The Royal Philharmonic Orchestra concluded its American tour – the first such tour by an international orchestra since March of 2020 – with a heartwarmingly effective concert at Carnegie Hall, featuring much-beloved music by English composers.

Vasily Petrenko conducts the Royal Philharmonic Orchestra
© Steven Pisano for Bachtrack

Vasily Petrenko, its new Music Director, brought a clarity of chiaroscuro texture to most of Britten’s Four Sea Interludes from Peter Grimes that was a thrill to hear. The opening unaccompanied high violin lines were crystalline and luminous, with the subsequent entrances of woodwind arpeggios and brass chorale moving like dark clouds between them. Darkness was never far from the surface in this rendition, but the primary impression in the first three preludes was of depth. Foreground and background separated like the layers of a Magic Eye puzzle; the woodwind passages in the second prelude were so richly textured they were nearly tangible. The Storm did not fare as well; a fury of timpani and sawing strings, it came across as much more flattened than the previous movements. The final unison passage, while still effective, was not as shocking as it might have been had the whole movement been as palpably textured as the first three.

Kian Soltani and the Royal Philharmonic Orchestra
© Steven Pisano for Bachtrack

Petrenko’s coloristic hand was equally sure in Elgar’s Cello Concerto in E minor, with ravishing pianissimos and the occasional purposeful melodic statement. Unfortunately, there isn’t that much for the orchestra to do in this concerto. The cellist rarely stops playing, and responsibility for the piece’s narrative coherence rests squarely on his shoulders. Kian Soltani, while technically immaculate and gorgeous of tone, delivered the opening solo as rhapsodic rather than elegiac, and the first theme as introspective rather than desolate, and soon after that made the piece seem meandering. I have in my notes here “a young man playing an old man’s piece”. I look forward to hearing him play the concerto again in twenty years or so. (Soltani’s encore, his own arrangement of a piece from Shostakovich’s score to the film The Gadfly for solo cello with cello ensemble, was lovely.)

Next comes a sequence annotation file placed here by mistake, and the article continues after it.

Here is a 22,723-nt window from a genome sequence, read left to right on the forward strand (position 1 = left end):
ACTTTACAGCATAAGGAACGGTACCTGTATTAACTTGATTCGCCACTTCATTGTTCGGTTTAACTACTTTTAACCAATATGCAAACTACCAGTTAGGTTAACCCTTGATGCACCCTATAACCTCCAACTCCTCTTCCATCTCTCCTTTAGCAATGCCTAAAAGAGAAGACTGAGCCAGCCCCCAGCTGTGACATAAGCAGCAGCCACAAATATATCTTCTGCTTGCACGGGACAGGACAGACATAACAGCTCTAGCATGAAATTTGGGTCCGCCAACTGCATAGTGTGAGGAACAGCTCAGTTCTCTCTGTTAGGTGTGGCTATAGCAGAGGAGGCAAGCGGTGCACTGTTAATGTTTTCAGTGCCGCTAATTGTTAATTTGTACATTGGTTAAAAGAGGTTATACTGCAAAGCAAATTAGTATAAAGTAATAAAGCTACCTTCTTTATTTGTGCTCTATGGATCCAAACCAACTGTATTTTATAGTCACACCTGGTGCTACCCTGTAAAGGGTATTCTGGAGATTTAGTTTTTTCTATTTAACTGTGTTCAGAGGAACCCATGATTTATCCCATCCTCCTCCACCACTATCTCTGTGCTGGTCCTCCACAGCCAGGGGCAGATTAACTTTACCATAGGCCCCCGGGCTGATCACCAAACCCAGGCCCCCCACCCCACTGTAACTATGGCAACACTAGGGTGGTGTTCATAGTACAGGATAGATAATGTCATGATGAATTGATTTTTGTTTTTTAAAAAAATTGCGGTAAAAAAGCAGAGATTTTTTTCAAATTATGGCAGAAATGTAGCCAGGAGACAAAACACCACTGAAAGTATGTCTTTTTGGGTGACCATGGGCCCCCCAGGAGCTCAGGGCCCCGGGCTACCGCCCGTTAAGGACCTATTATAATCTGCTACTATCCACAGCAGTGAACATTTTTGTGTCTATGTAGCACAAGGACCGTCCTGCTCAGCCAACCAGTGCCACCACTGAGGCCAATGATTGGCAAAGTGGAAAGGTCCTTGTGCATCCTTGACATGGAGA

The Royal Philharmonic Orchestra in Carnegie Hall
© Steven Pisano for Bachtrack

The Planets, after intermission, was an unalloyed joy – I was grinning so widely at times that I wondered if I were compromising the seal on my mask! The clarity of texture that marked the Britten was evident here, too, in remarkable detail; I heard inner lines that I have never heard before. The RPO took full advantage of Carnegie Hall to display Holst’s orchestrations as a riot of color. Most importantly, though, this was the most metrically vivid performance of this work I’ve ever heard. All of the irregular meters, odd phrase lengths and shifting hypermeters were treated as part of the essential core of the piece, with downbeats, accents and phrasing perfectly calibrated, rather than just as part of the furniture. The climaxes in Mars and Uranus were made even more hugely satisfying thereby. Even the awkward syncopations and seemingly random tempo shifts in Jupiter somehow made sense; and the floating, alternating harmonies in Neptune had metric definition, while still continuing to float. (The choral group Music Sacra, led by Kent Trittle, did a lovely job with the concluding offstage vocals.)

The encore, The Dance of the Tumblers from Tchaikovsky’s The Snow Maiden, was gilding the lily, but nonetheless well done.